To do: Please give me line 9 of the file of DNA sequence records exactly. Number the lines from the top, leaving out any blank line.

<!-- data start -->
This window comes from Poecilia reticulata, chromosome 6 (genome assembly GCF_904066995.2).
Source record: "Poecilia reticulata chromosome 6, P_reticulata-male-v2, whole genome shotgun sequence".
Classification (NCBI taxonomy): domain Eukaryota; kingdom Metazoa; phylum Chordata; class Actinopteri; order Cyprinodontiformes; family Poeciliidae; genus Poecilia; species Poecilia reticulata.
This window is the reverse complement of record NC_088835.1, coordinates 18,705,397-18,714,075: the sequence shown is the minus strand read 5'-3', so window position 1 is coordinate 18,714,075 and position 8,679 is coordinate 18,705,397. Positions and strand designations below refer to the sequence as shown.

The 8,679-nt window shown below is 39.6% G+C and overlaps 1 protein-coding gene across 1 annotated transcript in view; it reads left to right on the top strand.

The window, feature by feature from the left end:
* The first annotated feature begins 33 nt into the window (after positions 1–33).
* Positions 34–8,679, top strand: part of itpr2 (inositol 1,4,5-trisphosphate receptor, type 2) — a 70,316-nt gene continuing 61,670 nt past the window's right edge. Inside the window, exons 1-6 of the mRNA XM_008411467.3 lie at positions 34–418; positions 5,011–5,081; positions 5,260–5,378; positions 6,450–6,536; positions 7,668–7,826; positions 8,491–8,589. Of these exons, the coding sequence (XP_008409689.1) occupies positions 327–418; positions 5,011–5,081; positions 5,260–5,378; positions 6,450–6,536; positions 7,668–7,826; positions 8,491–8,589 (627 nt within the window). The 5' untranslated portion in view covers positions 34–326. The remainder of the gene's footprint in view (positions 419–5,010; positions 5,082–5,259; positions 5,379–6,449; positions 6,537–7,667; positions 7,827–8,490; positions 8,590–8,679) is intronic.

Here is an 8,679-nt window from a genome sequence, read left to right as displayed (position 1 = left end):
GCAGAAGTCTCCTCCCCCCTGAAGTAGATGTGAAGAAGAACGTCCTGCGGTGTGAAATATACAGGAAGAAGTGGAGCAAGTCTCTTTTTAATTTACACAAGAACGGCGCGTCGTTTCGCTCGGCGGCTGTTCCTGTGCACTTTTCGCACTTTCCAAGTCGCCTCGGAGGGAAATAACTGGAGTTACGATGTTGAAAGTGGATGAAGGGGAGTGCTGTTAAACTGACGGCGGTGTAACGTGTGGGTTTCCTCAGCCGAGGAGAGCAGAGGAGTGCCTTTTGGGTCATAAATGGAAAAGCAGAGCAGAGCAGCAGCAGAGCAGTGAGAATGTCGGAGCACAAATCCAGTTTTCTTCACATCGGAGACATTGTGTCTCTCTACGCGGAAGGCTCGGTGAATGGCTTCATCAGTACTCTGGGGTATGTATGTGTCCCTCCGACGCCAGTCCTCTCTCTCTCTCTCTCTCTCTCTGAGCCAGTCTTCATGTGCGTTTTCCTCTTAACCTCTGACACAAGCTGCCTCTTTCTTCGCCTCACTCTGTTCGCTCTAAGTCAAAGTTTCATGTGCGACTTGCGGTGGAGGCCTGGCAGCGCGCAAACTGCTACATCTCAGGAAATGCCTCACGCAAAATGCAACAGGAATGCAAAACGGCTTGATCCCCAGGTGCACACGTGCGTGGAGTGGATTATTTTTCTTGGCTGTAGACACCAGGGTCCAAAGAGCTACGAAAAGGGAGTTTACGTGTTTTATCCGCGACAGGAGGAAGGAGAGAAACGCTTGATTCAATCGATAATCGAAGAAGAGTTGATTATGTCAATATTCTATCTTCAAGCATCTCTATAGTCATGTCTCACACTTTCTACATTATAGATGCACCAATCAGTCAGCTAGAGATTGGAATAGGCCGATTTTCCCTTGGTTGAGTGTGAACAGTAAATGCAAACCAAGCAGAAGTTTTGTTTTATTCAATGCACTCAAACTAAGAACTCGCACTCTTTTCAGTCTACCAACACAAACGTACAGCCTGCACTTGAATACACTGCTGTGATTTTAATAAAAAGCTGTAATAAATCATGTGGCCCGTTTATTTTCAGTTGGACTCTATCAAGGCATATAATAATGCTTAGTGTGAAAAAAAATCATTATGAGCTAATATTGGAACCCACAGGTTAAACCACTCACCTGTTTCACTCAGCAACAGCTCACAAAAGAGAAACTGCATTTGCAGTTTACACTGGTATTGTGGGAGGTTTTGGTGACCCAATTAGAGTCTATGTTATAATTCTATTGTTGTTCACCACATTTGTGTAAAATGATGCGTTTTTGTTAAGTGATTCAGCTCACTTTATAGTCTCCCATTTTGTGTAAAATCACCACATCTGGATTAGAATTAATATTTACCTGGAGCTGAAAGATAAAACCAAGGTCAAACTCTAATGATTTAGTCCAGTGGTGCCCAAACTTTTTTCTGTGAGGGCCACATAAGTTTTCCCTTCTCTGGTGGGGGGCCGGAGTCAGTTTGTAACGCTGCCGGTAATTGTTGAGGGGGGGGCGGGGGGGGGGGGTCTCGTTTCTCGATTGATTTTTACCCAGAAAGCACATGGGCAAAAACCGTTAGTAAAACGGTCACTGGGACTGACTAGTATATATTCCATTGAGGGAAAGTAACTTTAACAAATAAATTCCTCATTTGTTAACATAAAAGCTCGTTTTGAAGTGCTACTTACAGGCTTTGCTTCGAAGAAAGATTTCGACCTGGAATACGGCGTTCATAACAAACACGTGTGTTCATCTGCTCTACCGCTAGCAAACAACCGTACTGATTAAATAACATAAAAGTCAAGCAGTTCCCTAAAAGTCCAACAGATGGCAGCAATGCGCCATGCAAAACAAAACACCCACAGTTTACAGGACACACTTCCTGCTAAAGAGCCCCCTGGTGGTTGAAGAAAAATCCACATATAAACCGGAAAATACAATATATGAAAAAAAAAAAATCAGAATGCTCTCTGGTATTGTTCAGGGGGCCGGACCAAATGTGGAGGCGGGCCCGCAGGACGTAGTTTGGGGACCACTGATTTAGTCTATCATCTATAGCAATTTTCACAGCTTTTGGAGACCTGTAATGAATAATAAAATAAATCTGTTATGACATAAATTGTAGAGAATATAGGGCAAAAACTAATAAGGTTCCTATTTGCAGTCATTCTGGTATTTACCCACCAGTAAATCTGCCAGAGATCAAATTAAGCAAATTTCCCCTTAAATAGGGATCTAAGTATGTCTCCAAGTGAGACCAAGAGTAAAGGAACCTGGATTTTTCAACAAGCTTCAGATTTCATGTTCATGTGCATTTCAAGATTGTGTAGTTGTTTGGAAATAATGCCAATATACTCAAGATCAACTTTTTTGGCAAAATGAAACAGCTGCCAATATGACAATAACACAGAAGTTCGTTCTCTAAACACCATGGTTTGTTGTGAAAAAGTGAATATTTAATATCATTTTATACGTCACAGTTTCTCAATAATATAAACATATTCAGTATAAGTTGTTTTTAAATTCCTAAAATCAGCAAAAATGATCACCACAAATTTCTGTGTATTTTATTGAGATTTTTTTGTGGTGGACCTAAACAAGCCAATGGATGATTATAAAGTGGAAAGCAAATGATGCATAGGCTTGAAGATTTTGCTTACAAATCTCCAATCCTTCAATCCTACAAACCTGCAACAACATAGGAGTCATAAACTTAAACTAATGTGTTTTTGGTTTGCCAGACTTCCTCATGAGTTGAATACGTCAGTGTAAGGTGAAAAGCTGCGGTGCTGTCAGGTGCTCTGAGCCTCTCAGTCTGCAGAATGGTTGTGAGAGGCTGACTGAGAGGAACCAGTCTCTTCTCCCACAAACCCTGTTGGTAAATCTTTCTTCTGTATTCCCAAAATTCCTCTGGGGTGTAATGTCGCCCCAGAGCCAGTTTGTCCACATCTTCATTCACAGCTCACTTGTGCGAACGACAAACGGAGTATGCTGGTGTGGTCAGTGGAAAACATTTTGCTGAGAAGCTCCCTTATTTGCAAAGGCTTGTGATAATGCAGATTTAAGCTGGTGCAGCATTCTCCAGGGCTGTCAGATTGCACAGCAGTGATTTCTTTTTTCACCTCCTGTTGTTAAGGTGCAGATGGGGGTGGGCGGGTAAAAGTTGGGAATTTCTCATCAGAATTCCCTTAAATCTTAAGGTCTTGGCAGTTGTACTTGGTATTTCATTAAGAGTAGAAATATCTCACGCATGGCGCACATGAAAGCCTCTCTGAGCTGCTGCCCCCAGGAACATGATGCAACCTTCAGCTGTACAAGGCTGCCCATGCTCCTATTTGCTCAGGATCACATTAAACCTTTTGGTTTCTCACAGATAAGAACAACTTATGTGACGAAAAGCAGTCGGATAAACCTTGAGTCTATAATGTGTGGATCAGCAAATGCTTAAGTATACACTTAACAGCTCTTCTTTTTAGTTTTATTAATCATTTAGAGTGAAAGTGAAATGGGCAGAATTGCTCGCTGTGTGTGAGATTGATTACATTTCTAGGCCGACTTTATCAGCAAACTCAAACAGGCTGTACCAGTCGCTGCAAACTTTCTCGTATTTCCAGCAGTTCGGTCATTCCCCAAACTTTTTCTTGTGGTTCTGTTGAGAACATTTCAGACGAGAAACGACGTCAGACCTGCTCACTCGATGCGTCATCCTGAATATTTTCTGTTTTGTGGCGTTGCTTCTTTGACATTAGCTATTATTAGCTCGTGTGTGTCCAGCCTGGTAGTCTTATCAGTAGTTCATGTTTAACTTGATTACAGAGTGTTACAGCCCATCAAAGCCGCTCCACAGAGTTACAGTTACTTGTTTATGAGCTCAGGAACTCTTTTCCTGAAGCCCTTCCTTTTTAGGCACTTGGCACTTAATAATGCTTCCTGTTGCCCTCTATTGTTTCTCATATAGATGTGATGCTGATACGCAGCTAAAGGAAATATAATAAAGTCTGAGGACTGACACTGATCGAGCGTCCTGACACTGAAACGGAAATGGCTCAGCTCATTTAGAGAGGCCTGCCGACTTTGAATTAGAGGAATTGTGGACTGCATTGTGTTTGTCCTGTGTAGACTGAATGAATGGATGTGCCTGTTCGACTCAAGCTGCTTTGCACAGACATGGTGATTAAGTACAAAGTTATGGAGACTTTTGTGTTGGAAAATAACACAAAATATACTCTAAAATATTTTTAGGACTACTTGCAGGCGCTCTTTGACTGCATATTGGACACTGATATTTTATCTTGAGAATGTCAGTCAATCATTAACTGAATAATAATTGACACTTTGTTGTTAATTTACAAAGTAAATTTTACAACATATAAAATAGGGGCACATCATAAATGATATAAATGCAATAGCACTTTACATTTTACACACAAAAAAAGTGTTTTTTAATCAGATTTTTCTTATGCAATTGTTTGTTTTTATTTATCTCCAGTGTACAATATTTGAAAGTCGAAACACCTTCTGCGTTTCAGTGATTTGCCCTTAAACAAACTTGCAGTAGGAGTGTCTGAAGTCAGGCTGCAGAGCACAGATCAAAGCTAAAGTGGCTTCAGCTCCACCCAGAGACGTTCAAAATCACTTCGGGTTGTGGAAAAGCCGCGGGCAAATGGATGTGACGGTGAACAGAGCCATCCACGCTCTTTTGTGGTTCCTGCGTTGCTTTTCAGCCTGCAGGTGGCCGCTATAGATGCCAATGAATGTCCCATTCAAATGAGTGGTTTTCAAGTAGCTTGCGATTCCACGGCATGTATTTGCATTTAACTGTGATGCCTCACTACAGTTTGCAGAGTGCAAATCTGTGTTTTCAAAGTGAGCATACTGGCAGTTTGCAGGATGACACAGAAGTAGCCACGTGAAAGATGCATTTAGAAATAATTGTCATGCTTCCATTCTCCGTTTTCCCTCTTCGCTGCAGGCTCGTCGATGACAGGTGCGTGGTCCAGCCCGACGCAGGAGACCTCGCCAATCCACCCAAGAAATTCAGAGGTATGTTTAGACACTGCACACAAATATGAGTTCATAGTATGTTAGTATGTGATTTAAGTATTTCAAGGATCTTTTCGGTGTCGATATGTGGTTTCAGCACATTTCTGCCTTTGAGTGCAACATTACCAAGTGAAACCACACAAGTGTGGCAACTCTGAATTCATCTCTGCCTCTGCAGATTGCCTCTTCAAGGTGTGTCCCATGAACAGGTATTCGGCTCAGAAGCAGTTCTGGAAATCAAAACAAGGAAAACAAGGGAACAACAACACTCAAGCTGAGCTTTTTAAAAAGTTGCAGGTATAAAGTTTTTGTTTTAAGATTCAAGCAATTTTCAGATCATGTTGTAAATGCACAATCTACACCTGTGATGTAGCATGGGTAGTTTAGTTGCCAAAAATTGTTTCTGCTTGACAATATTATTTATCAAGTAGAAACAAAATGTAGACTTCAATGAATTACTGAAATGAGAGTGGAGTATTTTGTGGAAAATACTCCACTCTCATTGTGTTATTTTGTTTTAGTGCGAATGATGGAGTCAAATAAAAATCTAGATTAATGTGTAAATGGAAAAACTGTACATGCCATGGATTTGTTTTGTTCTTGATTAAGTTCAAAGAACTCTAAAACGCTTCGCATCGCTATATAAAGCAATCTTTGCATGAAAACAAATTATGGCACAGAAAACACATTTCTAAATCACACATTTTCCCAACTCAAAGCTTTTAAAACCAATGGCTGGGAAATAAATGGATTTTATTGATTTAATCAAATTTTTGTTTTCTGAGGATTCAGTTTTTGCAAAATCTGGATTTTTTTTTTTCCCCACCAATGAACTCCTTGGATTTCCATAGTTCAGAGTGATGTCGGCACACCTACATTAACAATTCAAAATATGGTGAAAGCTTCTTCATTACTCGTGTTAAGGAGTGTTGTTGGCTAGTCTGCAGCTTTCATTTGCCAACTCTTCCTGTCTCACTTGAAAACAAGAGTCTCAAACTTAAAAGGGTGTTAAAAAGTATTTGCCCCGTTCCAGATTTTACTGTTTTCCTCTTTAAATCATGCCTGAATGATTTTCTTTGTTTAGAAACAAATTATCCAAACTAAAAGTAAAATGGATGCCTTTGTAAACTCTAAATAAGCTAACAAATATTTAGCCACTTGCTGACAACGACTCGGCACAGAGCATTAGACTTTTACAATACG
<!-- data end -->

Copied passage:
Here is an 8,679-nt window from a genome sequence, read left to right as displayed (position 1 = left end):